Lady Jane Grey, also known as Lady Jane Dudley and as "the Nine Days' Queen", was an English noblewoman and de facto Queen of England and Ireland from 10 July until 19 July 1553.
Chatsworth House is a stately home in Derbyshire, England, in the Derbyshire Dales 3.5 miles (5.6 km) northeast of Bakewell and 9 miles (14 km) west of Chesterfield. The seat of the Duke of Devonshire, it has been home to the Cavendish family since 1549.
The intrinsic value of Cavendish's Life of Cardinal Wolsey has long been perceived, for it is the sole authentic record of a multitude of events highly important in a particularly interesting section of the history of England.Its importance as a product of biographical literature was first emphasised by Mandell Creighton, who insisted on the claim of Cavendish to be recognised as the earliest of the great English biographers, and an individual writer of charm and originality. He writes with simplicity and vividness, rarely yielding to the rhetoric which governed the ordinary prose of his age.
George Cavendish appears as a minor character in Hilary Mantel's novel Wolf Hall, a fictional biography of Thomas Cromwell. Cavendish is portrayed as a devoted servant who genuinely admires Wolsey; in the novel, Cromwell describes him as "a sensitive sort of man."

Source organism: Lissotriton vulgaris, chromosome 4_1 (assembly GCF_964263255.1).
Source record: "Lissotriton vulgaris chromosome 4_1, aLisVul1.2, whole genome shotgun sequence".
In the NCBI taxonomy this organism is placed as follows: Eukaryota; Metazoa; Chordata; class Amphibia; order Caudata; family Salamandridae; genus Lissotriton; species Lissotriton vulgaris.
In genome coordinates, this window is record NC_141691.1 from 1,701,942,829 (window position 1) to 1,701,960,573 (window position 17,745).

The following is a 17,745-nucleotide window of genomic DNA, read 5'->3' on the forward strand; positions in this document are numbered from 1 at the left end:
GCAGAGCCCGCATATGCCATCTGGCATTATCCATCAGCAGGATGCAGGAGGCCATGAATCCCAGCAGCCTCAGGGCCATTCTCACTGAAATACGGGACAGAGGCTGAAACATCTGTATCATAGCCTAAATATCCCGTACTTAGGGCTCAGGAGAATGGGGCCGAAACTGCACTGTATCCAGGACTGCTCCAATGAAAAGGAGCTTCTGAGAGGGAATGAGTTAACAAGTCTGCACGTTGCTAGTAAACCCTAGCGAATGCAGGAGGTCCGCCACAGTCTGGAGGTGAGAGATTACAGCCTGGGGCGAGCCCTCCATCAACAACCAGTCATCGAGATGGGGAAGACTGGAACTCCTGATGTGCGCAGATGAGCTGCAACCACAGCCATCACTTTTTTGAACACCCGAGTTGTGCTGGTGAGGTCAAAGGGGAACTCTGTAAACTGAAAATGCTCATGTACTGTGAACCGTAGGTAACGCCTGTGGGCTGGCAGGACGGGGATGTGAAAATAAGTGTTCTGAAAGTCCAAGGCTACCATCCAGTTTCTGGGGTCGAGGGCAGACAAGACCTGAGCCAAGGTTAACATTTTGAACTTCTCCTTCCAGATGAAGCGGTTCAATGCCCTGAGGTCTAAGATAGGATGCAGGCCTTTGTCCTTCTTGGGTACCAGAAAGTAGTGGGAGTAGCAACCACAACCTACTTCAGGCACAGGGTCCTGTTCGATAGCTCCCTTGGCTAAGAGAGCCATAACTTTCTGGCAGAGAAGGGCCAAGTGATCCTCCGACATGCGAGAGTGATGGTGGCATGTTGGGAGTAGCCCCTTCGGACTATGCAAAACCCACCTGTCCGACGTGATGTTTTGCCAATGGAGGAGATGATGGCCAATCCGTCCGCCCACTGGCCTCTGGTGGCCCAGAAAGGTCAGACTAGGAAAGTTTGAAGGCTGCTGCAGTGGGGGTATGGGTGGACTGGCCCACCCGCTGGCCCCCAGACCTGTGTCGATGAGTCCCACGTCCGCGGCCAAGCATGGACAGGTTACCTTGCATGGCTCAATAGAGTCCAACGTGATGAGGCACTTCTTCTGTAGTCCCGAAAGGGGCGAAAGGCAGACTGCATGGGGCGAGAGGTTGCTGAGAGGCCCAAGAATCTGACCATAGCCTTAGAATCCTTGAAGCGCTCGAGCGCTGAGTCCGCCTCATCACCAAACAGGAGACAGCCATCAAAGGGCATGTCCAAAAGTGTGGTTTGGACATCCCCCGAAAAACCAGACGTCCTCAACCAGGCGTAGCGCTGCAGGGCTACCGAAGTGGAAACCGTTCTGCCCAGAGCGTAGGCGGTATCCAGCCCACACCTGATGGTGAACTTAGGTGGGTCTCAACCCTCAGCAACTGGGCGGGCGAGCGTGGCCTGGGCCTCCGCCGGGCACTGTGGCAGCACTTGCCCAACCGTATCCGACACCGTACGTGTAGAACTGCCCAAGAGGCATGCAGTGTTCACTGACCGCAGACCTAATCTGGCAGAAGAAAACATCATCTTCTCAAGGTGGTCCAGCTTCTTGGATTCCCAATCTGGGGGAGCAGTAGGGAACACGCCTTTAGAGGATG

This article incorporates text from the public domain 1911 Encyclopædia Britannica.
Sir William Cavendish MP was an English politician, knight and courtier. Cavendish held public office and accumulated a considerable fortune, and became one of Thomas Cromwell's "visitors of the monasteries" during the dissolution of the monasteries. He was MP for Thirsk in 1547. In 1547 he married Bess of Hardwick, and the couple began the construction of Chatsworth House in 1552, a project which would not be completed until after his death. His second son William Cavendish became the first Earl of Devonshire, purchasing his title from the impecunious King James I.
Thomas Howard, 2nd Duke of Norfolk, styled Earl of Surrey from 1483 to 1485 and again from 1489 to 1514, was an English nobleman and politician. He was the eldest son of John Howard, 1st Duke of Norfolk, by his first wife, Catharina de Moleyns. The Duke was the grandfather of both Queen Anne Boleyn and Queen Catherine Howard and the great grandfather of Queen Elizabeth I. He served four monarchs as a soldier and statesman.
Thomas Howard, 3rd Duke of Norfolk was a prominent English politician of the Tudor era. He was an uncle of two of the wives of King Henry VIII, namely Anne Boleyn and Catherine Howard, both of whom were beheaded, and played a major role in the machinations affecting these royal marriages. After falling from favour in 1546, he was stripped of the dukedom and imprisoned in the Tower of London, avoiding execution when Henry VIII died on 28 January 1547.
George Boleyn, 2nd Viscount Rochford was an English courtier and nobleman, and the brother of queen consort Anne Boleyn. This made him the brother-in-law of King Henry VIII and the maternal uncle of Queen Elizabeth I of England.